• Anne Blythe

      Dear sister, we are loved Daughters of God, and God does not want us to be abused. I’m sorry that you were also abused by your Bishop. Your husband has committed adultery and abused you by lying to you and manipulating you, and should be held accountable. I’m sorry that you’re spiritual leader didn’t act in a Christlike way, in fact, acted contrary to the commandments – hurting a victim and enabling an abuser. He is / was wrong. You deserve to be loved and cherished. I’m so glad you found us:).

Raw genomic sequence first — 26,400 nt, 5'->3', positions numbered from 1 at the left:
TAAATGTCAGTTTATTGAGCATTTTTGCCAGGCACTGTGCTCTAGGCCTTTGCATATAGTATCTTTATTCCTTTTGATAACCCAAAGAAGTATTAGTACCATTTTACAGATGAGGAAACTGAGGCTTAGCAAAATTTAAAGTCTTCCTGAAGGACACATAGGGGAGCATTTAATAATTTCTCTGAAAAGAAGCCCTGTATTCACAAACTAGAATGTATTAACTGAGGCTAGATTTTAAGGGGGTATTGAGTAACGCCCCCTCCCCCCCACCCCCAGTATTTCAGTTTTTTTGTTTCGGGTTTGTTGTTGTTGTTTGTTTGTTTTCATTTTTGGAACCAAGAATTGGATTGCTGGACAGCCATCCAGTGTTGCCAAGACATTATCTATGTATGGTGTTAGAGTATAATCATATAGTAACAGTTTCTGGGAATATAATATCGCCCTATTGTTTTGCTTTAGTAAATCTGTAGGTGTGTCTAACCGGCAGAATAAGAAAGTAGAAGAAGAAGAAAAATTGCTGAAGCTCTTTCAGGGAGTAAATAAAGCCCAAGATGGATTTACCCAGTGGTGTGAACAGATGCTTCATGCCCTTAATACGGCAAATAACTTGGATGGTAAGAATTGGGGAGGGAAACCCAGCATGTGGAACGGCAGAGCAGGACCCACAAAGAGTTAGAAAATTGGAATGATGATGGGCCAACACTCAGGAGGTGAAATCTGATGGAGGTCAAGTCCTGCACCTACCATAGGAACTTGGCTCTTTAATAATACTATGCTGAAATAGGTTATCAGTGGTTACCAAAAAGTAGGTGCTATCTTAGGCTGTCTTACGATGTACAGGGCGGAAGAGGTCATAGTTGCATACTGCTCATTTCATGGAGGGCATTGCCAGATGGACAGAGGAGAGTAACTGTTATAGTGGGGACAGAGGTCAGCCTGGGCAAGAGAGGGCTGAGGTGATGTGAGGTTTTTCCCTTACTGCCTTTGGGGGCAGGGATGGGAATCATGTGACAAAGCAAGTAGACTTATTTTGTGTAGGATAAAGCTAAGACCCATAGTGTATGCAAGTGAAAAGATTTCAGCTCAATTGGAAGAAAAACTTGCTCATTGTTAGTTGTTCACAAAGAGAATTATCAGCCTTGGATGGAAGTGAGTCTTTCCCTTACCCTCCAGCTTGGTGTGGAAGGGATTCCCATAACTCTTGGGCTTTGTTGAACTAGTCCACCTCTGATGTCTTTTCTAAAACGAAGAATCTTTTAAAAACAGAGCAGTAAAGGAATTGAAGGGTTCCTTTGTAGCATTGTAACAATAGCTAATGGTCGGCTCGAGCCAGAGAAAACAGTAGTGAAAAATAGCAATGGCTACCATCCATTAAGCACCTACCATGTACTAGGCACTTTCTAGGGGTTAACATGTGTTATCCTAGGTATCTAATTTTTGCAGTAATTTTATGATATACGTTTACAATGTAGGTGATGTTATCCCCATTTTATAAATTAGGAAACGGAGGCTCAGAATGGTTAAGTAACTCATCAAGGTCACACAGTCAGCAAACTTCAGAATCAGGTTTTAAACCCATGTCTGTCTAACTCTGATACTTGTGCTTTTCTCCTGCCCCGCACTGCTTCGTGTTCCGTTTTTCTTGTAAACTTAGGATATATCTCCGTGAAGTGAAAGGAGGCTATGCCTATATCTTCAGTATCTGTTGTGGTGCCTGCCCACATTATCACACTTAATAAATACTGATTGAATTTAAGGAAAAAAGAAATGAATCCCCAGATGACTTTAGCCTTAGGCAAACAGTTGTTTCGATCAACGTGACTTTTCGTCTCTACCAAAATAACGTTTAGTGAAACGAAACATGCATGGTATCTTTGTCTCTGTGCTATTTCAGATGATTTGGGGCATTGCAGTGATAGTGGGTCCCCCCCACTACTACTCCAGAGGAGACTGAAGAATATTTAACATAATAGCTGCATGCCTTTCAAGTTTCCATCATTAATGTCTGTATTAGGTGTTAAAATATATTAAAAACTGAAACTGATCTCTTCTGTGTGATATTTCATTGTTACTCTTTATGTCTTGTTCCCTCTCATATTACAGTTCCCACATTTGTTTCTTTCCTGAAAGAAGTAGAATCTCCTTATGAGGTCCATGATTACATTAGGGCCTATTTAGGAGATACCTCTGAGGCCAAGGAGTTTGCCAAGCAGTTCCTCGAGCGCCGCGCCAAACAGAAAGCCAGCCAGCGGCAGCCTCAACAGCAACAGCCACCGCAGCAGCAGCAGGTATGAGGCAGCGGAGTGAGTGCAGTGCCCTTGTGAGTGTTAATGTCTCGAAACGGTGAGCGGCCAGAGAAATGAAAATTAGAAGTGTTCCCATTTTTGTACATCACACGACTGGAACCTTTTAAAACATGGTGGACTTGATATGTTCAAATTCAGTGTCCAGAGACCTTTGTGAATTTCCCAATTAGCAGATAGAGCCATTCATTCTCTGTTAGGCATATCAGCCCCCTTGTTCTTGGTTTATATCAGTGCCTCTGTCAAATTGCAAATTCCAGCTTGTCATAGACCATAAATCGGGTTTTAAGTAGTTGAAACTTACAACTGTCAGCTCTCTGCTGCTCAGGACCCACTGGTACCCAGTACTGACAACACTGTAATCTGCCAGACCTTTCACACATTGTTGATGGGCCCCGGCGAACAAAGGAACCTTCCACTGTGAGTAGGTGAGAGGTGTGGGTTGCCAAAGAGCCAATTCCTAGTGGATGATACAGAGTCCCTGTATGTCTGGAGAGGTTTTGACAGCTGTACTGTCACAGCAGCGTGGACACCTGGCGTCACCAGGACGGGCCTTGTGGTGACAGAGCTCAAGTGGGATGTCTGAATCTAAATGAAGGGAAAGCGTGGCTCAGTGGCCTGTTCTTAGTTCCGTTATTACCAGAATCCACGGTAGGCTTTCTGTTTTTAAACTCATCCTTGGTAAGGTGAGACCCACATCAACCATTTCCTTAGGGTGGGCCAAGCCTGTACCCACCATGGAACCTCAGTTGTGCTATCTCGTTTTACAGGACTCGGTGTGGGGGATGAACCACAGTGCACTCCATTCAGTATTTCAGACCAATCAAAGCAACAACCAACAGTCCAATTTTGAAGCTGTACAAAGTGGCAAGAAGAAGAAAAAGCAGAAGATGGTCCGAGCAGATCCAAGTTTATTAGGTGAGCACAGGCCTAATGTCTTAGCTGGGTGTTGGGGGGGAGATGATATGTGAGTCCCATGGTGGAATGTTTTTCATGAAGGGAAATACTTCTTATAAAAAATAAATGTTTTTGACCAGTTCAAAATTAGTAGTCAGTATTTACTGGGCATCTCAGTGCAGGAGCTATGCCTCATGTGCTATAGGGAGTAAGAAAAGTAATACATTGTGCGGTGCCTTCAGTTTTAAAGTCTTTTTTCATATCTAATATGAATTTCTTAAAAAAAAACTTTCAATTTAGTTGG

5. Paula

    I have waited literally 29 years for help like this. My marriage is probably over because of the trauma abuse. I’m seriously working on me now and just can’t worry about him any longer. It hurts because at one time he would have done anything to get real help. I believe sexual addiction has destroyed his heart and mind like the years of trauma has totally destroyed my trust in him and the church/professional counselors who sent me back in for more harmful abuse unknowingly.
    Thank you for being here in a time such as this.

    • Anne Blythe

      I’m so glad you find it helpful!

  6. Leah Forrest